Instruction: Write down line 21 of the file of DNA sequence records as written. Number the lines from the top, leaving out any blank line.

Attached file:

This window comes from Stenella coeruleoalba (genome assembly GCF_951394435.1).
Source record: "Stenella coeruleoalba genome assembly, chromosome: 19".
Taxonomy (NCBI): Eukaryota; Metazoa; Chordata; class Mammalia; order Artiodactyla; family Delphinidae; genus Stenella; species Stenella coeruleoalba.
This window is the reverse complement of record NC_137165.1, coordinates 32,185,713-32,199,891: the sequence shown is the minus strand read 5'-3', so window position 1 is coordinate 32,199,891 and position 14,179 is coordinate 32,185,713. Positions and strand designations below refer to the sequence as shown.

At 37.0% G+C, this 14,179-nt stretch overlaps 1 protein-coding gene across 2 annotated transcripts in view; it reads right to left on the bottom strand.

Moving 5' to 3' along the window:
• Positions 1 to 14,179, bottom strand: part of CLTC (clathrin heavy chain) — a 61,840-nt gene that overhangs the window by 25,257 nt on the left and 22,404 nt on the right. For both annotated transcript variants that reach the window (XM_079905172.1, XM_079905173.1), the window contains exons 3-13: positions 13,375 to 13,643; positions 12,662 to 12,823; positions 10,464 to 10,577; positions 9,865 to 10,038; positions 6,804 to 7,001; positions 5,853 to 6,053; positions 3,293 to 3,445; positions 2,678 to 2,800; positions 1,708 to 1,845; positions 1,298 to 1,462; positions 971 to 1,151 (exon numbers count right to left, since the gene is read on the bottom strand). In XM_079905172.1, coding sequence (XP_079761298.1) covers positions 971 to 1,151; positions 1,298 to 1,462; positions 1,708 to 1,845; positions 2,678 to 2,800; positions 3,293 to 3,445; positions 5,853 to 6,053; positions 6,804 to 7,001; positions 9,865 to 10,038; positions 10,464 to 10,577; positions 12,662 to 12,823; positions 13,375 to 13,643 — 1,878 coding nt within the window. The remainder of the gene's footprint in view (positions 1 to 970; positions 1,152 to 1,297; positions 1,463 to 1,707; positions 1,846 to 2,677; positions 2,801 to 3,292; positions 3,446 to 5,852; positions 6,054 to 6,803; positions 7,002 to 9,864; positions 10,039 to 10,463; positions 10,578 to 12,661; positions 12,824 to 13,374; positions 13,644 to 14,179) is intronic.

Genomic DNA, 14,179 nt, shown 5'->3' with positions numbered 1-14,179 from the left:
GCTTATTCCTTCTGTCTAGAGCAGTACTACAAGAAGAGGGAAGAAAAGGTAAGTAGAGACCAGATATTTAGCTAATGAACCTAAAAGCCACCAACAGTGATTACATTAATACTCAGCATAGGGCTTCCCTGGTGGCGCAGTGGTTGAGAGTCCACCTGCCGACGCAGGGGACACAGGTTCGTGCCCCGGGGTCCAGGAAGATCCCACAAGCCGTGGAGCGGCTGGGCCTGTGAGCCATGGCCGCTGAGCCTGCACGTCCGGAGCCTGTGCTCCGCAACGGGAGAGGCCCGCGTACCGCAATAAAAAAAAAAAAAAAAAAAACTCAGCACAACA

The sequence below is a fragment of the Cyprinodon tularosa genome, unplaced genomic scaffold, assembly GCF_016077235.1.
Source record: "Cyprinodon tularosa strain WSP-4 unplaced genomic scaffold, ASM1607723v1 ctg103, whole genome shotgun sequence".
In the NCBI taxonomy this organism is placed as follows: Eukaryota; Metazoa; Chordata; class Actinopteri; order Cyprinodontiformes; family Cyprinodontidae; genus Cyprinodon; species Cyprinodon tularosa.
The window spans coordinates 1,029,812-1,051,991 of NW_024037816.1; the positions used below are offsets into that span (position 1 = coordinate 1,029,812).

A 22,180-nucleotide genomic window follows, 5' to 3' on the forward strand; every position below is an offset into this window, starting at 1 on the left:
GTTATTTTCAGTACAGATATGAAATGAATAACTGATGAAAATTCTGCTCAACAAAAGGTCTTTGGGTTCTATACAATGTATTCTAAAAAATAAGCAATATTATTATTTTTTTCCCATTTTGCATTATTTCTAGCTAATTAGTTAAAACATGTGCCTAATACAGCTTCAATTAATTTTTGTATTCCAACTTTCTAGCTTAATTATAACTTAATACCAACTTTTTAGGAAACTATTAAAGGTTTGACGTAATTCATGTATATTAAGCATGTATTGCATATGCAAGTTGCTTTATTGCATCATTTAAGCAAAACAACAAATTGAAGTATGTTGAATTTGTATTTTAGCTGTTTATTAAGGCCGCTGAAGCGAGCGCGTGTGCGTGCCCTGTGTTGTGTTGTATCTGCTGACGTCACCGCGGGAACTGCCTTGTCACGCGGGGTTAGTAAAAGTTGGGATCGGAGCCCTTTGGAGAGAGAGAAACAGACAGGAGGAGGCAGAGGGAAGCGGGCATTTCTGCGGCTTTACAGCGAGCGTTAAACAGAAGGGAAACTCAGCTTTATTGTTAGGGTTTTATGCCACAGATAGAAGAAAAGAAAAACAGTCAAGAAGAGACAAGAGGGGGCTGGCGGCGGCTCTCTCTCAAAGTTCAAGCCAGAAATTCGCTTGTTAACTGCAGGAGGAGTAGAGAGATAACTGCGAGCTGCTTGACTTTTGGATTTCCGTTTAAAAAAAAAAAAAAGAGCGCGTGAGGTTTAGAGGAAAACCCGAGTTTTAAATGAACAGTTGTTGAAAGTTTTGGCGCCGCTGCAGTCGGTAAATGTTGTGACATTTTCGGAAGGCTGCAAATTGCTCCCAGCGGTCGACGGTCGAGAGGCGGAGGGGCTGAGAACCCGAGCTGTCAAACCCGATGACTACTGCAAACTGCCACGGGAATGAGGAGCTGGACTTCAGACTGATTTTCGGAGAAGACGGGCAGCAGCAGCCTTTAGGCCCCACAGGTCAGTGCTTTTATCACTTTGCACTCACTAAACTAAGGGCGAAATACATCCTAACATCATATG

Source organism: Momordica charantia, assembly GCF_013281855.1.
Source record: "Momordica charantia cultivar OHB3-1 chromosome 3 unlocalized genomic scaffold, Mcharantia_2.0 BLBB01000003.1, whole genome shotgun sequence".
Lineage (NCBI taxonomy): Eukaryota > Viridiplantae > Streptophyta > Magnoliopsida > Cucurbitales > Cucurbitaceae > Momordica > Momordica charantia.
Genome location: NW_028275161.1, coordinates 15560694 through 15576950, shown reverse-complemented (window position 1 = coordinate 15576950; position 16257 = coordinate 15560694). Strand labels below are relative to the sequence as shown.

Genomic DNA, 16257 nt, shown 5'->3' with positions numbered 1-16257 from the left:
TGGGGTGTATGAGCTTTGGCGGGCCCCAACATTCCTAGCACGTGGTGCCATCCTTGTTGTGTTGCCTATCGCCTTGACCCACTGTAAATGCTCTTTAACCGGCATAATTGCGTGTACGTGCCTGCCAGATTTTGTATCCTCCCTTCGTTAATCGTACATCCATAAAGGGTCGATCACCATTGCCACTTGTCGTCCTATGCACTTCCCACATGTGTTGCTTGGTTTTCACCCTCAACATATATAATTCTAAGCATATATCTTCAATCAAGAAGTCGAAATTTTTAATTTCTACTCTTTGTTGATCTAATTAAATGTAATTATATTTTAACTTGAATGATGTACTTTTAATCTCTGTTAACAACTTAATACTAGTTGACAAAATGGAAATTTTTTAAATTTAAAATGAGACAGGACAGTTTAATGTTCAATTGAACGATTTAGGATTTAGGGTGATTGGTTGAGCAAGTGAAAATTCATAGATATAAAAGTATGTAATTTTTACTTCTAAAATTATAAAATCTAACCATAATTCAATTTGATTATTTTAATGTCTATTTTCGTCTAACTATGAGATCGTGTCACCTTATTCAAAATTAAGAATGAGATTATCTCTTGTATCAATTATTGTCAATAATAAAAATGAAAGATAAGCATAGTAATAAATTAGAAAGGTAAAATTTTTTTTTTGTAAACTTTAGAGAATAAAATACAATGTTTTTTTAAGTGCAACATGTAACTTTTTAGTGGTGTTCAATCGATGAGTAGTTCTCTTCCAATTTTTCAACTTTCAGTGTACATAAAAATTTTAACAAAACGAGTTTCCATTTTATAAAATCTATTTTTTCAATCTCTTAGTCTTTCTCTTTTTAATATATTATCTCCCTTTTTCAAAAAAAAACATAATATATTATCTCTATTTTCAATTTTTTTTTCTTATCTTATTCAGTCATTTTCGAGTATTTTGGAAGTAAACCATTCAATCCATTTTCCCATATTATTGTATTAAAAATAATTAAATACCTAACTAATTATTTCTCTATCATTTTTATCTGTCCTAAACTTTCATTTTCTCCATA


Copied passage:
TGGGGTGTATGAGCTTTGGCGGGCCCCAACATTCCTAGCACGTGGTGCCATCCTTGTTGTGTTGCCTATCGCCTTGACCCACTGTAAATGCTCTTTAACCGGCATAATTGCGTGTACGTGCCTGCCAGATTTTGTATCCTCCCTTCGTTAATCGTACATCCATAAAGGGTCGATCACCATTGCCACTTGTCGTCCTATGCACTTCCCACATGTGTTGCTTGGTTTTCACCCTCAACATATATAATTCTAAGCATATATCTTCAATCAAGAAGTCGAAATTTTTAATTTCTACTCTTTGTTGATCTAATTAAATGTAATTATATTTTAACTTGAATGATGTACTTTTAATCTCTGTTAACAACTTAATACTAGTTGACAAAATGGAAATTTTTTAAATTTAAAATGAGACAGGACAGTTTAATGTTCAATTGAACGATTTAGGATTTAGGGTGATTGGTTGAGCAAGTGAAAATTCATAGATATAAAAGTATGTAATTTTTACTTCTAAAATTATAAAATCTAACCATAATTCAATTTGATTATTTTAATGTCTATTTTCGTCTAACTATGAGATCGTGTCACCTTATTCAAAATTAAGAATGAGATTATCTCTTGTATCAATTATTGTCAATAATAAAAATGAAAGATAAGCATAGTAATAAATTAGAAAGGTAAAATTTTTTTTTTGTAAACTTTAGAGAATAAAATACAATGTTTTTTTAAGTGCAACATGTAACTTTTTAGTGGTGTTCAATCGATGAGTAGTTCTCTTCCAATTTTTCAACTTTCAGTGTACATAAAAATTTTAACAAAACGAGTTTCCATTTTATAAAATCTATTTTTTCAATCTCTTAGTCTTTCTCTTTTTAATATATTATCTCCCTTTTTCAAAAAAAAACATAATATATTATCTCTATTTTCAATTTTTTTTTCTTATCTTATTCAGTCATTTTCGAGTATTTTGGAAGTAAACCATTCAATCCATTTTCCCATATTATTGTATTAAAAATAATTAAATACCTAACTAATTATTTCTCTATCATTTTTATCTGTCCTAAACTTTCATTTTCTCCATA